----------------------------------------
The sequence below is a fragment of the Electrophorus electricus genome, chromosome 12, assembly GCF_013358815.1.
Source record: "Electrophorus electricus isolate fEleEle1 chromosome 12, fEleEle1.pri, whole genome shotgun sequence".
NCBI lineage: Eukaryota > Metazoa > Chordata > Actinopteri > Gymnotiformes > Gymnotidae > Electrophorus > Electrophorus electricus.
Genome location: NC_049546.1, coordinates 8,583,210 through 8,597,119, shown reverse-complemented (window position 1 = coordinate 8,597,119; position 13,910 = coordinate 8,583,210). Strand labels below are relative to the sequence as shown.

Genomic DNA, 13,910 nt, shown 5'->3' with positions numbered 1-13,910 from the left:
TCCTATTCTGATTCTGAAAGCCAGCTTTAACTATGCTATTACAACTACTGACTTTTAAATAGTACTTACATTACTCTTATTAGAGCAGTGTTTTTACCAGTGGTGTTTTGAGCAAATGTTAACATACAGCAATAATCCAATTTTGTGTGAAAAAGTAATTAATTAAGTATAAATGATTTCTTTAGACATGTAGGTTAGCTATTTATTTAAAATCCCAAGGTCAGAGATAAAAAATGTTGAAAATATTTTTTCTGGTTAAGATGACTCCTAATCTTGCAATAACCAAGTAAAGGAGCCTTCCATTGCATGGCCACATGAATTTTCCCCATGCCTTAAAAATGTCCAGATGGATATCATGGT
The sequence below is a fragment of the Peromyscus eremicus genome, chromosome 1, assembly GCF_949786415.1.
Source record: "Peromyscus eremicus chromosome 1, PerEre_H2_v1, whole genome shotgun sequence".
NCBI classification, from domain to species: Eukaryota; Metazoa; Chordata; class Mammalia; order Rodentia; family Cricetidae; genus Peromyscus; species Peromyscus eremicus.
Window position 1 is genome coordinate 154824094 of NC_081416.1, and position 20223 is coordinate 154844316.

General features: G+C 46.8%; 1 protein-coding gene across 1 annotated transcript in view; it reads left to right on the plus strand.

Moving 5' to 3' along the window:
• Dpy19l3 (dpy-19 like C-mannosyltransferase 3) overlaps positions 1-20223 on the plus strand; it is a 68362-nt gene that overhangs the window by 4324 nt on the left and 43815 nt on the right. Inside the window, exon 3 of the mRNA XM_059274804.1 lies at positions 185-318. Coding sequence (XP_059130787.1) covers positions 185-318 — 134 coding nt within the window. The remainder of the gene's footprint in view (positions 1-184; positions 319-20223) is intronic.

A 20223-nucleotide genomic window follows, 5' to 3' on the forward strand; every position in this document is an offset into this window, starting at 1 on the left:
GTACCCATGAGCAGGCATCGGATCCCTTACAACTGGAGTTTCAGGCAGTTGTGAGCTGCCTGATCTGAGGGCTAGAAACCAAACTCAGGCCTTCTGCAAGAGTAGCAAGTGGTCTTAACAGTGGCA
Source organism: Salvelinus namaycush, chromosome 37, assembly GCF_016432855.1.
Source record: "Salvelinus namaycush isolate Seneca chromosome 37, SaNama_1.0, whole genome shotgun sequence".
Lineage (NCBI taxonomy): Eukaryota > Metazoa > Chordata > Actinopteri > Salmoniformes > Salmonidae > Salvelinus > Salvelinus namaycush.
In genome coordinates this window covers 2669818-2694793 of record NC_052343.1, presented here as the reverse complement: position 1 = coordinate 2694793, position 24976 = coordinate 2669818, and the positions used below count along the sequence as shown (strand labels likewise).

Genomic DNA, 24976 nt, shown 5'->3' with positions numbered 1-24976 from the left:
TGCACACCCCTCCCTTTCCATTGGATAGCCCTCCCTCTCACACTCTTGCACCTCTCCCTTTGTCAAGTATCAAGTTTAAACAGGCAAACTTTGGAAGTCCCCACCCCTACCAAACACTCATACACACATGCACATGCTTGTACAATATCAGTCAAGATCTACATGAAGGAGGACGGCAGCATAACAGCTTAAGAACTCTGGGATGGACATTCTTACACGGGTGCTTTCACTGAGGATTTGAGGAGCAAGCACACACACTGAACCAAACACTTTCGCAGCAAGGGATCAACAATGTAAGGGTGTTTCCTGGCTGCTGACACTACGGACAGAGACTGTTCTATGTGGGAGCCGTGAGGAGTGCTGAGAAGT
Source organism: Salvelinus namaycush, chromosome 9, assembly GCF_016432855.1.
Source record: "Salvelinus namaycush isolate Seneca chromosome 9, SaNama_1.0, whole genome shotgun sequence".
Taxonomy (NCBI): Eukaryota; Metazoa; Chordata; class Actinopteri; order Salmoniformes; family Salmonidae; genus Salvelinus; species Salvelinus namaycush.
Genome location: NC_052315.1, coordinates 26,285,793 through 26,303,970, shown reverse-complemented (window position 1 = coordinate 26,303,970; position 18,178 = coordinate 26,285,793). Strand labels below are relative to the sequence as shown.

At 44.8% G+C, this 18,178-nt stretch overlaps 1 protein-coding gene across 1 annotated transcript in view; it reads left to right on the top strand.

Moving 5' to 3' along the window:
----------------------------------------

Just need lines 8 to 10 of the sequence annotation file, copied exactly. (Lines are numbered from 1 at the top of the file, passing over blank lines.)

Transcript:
Source record: "Peromyscus eremicus chromosome 1, PerEre_H2_v1, whole genome shotgun sequence".
NCBI classification, from domain to species: Eukaryota; Metazoa; Chordata; class Mammalia; order Rodentia; family Cricetidae; genus Peromyscus; species Peromyscus eremicus.
Window position 1 is genome coordinate 154824094 of NC_081416.1, and position 20223 is coordinate 154844316.